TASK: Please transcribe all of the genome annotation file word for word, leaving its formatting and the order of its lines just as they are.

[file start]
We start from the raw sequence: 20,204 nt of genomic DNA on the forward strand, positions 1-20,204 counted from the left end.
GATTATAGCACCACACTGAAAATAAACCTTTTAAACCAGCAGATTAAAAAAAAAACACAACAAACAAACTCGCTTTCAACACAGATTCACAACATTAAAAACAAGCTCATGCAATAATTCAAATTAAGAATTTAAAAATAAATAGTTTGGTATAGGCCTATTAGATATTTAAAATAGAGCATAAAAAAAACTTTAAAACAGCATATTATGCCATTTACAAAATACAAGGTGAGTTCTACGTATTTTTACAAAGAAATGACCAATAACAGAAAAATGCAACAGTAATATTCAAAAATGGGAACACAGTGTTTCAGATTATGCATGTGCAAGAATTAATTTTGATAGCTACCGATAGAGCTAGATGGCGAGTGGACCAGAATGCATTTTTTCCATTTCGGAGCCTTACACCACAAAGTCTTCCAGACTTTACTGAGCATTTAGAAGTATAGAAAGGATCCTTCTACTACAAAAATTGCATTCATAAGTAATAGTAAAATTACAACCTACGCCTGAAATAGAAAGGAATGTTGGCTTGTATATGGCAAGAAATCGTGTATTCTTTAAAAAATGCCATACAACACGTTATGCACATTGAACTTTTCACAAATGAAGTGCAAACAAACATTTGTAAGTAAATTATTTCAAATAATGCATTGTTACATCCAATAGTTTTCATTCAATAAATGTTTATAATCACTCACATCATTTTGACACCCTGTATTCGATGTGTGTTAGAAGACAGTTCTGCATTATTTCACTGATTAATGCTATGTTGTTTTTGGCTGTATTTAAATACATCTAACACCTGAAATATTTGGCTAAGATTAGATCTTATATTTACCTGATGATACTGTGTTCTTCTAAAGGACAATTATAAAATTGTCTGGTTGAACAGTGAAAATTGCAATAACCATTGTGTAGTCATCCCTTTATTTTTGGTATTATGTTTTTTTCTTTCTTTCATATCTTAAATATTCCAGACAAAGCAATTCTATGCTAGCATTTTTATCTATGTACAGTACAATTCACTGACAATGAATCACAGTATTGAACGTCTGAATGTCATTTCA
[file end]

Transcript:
We start from the raw sequence: 20,204 nt of genomic DNA on the forward strand, positions 1-20,204 counted from the left end.
GATTATAGCACCACACTGAAAATAAACCTTTTAAACCAGCAGATTAAAAAAAAAACACAACAAACAAACTCGCTTTCAACACAGATTCACAACATTAAAAACAAGCTCATGCAATAATTCAAATTAAGAATTTAAAAATAAATAGTTTGGTATAGGCCTATTAGATATTTAAAATAGAGCATAAAAAAAACTTTAAAACAGCATATTATGCCATTTACAAAATACAAGGTGAGTTCTACGTATTTTTACAAAGAAATGACCAATAACAGAAAAATGCAACAGTAATATTCAAAAATGGGAACACAGTGTTTCAGATTATGCATGTGCAAGAATTAATTTTGATAGCTACCGATAGAGCTAGATGGCGAGTGGACCAGAATGCATTTTTTCCATTTCGGAGCCTTACACCACAAAGTCTTCCAGACTTTACTGAGCATTTAGAAGTATAGAAAGGATCCTTCTACTACAAAAATTGCATTCATAAGTAATAGTAAAATTACAACCTACGCCTGAAATAGAAAGGAATGTTGGCTTGTATATGGCAAGAAATCGTGTATTCTTTAAAAAATGCCATACAACACGTTATGCACATTGAACTTTTCACAAATGAAGTGCAAACAAACATTTGTAAGTAAATTATTTCAAATAATGCATTGTTACATCCAATAGTTTTCATTCAATAAATGTTTATAATCACTCACATCATTTTGACACCCTGTATTCGATGTGTGTTAGAAGACAGTTCTGCATTATTTCACTGATTAATGCTATGTTGTTTTTGGCTGTATTTAAATACATCTAACACCTGAAATATTTGGCTAAGATTAGATCTTATATTTACCTGATGATACTGTGTTCTTCTAAAGGACAATTATAAAATTGTCTGGTTGAACAGTGAAAATTGCAATAACCATTGTGTAGTCATCCCTTTATTTTTGGTATTATGTTTTTTTCTTTCTTTCATATCTTAAATATTCCAGACAAAGCAATTCTATGCTAGCATTTTTATCTATGTACAGTACAATTCACTGACAATGAATCACAGTATTGAACGTCTGAATGTCATTTCA